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There is no denying the fact that appropriate classification of muscle injuries is a major challenge for both clinicians and researchers. The classification system proposed in this issue has been developed by highly experienced clinicians, and has the potential to impact upon both our daily practice and future research.1
Although the proposed classification of muscle injuries may reflect the daily practice of many physicians, it will likely challenge the practice and mindset of others. Notably, this classification system is broadly inclusive of various forms of muscle-related pain, and reaffirms the central role of history taking and physical examination in the diagnosis of muscle injuries and in predicting their subsequent clinical trajectory. The emphasis on clinical assessment contrasts with manuscripts in recent years which have prioritised the use of imaging as a key diagnostic determinant—at the expense of clinical assessment.2 ,3 The authors are therefore to be commended.
The proposed classification, perhaps more than any other classification, highlights the paucity of evidence from which to develop classifications. We lack high-level studies to confidently guide clinical management of muscle injuries. As a result of both the poor state of evidence and the complexity of the challenge, this proposed classification of muscle injuries raises as many questions as solutions and, thus, it has the potential to promote urgently needed research in this area.
Massaging, managing or ignoring the existing evidence?
When determining an athlete's prognosis after muscle injury, the only consistently reported (level II) evidence suggests that ‘MRI-negative’ muscle injuries have a better prognosis than injuries which are evident on MRI (MRI-positive).4–7 Several studies have provided convincing evidence that ‘MRI-negative’ (without increased signal intensity) predicts a favourable outcome and a quick return to sports.4–7 For example, Ekstrand et al4 compared return to sports in MRI-negative (without increased signal) with MRI-positive (with increased signal, but no macroscopic architectural fibre distortion) injuries. They reported a significantly and clinically relevant quicker return to sports for MRI-negative lesions. Similar prognostications for RTS in athletes with MRI-negative scans are reported by others.4–7
Furthermore, Ekstrand et al also showed that grade I lesions (according to the Peetrons radiological classification) in the presence of increased MRI signal (so-called functional muscle disorder, without fibre disruption) had comparable prognosis as Grade II injuries positive for fibre disruption (so-called structural muscle injuries).3 ,4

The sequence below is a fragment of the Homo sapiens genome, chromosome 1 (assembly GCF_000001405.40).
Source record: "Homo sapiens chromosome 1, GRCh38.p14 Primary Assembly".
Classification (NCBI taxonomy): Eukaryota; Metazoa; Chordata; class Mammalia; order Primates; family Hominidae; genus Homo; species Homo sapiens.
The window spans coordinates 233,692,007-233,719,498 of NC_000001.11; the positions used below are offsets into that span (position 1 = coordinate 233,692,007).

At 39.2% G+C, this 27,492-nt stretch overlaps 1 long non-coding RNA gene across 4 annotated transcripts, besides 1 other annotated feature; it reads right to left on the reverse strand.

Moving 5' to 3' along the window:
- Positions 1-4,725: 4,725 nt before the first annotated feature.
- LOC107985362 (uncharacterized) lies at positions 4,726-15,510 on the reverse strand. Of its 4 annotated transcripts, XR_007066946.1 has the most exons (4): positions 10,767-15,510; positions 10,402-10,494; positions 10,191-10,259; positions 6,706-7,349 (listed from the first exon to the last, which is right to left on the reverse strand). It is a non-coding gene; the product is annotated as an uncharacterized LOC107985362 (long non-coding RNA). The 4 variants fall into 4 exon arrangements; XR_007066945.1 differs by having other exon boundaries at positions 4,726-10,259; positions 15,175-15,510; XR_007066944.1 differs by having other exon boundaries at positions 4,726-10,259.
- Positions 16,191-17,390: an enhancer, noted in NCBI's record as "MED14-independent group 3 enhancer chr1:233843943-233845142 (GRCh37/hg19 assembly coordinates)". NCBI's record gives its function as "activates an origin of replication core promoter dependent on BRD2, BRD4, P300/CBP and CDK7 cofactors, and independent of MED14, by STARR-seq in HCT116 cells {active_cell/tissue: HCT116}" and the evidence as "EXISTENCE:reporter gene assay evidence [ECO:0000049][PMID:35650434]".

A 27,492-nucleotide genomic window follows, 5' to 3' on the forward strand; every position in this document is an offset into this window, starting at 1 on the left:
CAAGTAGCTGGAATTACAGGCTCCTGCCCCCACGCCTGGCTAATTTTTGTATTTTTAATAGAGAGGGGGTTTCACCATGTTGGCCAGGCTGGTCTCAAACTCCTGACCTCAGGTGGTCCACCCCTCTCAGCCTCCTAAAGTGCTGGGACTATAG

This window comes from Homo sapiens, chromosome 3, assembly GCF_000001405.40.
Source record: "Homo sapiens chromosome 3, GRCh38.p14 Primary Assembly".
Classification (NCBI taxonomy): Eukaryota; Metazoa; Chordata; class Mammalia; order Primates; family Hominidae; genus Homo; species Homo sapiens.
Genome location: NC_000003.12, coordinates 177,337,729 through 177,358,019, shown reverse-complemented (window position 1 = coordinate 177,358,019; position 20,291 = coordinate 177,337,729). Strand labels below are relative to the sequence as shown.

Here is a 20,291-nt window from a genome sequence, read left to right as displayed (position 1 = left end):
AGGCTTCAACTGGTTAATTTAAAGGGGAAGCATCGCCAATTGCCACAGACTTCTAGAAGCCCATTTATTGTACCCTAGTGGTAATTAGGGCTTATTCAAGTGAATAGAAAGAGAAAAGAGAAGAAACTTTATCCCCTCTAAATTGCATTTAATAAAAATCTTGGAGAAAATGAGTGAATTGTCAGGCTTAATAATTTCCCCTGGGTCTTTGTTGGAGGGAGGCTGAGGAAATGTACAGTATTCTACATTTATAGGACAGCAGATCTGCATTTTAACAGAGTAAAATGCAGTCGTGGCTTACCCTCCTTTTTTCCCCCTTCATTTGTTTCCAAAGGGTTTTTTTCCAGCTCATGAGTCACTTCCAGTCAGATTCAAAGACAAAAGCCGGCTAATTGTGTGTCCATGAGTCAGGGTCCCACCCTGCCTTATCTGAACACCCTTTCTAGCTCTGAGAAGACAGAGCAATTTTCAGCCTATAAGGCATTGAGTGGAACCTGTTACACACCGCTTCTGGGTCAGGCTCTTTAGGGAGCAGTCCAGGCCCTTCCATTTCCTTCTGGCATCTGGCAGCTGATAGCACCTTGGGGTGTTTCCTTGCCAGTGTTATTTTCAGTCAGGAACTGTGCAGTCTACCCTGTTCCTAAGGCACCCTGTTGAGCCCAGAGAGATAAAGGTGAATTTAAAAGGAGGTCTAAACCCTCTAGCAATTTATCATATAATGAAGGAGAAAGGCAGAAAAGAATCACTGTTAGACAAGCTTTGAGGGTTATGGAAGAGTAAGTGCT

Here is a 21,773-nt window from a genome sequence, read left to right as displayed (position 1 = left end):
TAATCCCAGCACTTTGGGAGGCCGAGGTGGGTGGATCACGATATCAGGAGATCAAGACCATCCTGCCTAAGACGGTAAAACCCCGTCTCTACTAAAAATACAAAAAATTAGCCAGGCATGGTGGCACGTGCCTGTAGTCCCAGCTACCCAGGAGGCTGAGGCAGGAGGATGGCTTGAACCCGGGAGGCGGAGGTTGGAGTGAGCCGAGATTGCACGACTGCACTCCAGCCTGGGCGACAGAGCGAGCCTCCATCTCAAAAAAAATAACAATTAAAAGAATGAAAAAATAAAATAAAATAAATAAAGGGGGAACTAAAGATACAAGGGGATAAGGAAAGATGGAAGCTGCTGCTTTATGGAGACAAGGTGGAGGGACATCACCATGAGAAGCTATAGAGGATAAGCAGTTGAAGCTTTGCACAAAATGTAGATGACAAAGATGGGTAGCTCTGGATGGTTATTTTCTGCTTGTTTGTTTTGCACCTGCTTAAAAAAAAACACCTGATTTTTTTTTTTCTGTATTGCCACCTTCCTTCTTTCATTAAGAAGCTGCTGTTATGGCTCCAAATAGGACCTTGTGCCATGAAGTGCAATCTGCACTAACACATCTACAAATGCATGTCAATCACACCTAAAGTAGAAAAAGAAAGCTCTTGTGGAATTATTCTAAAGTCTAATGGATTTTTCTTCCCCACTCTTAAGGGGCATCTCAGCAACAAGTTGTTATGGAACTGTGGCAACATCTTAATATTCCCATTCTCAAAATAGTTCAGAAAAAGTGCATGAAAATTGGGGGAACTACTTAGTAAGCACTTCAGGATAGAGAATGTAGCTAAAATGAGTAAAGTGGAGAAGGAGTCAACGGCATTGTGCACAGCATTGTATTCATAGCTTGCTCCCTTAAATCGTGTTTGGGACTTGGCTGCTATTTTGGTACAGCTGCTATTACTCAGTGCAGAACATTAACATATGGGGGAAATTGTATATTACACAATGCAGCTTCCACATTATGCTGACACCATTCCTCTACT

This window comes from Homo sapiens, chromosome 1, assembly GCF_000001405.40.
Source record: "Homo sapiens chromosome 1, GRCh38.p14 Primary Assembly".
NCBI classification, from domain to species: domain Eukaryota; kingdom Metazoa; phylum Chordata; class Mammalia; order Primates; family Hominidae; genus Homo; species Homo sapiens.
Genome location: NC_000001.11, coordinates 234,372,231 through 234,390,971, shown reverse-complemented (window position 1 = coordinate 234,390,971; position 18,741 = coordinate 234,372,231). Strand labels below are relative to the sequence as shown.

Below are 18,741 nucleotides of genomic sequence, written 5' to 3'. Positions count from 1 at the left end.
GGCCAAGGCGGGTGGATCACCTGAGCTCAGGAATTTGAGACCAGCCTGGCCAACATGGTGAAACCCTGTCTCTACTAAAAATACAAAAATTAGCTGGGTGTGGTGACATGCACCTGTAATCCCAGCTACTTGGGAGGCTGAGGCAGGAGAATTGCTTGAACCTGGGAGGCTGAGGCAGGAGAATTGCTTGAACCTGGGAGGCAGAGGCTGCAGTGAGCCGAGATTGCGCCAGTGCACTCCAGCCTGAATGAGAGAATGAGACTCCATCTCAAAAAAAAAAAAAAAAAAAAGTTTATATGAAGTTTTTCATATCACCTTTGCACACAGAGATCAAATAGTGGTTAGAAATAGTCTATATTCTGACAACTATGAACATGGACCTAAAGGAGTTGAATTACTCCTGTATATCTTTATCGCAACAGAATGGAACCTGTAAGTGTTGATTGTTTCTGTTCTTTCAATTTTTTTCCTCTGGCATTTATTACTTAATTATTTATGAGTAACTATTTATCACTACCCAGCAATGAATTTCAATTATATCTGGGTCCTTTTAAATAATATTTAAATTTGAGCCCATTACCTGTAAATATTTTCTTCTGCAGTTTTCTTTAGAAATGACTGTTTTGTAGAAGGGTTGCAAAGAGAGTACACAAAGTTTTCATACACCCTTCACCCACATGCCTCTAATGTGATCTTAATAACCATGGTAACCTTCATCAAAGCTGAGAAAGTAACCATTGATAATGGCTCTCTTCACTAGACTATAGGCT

Unfortunately, this seemingly discriminative variable of MRI-negative scans appears largely ignored in this classification, whereby MRI-positive findings may be present in both ‘functional’ and ‘structural’ muscle injuries, apparently neglecting what little scientific evidence there is in this area.
Similarly, at least in certain instances, the injury mechanism, stretch or contraction8 as well as the length of the lesion on imaging correlate with return to play5 ,8. For example, Askling's two types of hamstring injuries (high-speed running or stretching type) have very different prognosis. In Askling's series, the median time for return to play was 16 and 50 weeks for the high-speed running and stretching type injuries, respectively.8
We feel these are important parameters (for which we have evidence) and could add prognostic value to a revised or future classification system. Given this evidence, it surprised us that these important findings are not accounted for in the new classification as discriminative criterion.
Hence, although it is likely that the limited evidence will require ‘massaging’ to fit any new classification, ignoring the available evidence may challenge its academic credibility.
Terminology: real consensus, or just up for debate?
One of the major challenges of consensus meetings is to actually reach consensus on complex issues. Subsequently, compromises are required, which may not reflect the strength or knowledge of all participants. As a result, consensus may not be the easiest or most appropriate manner to formulate a classification system, which has requirements of being strictly defined, detailed and discriminative. The resulting consensus-based classification system may reflect this challenge.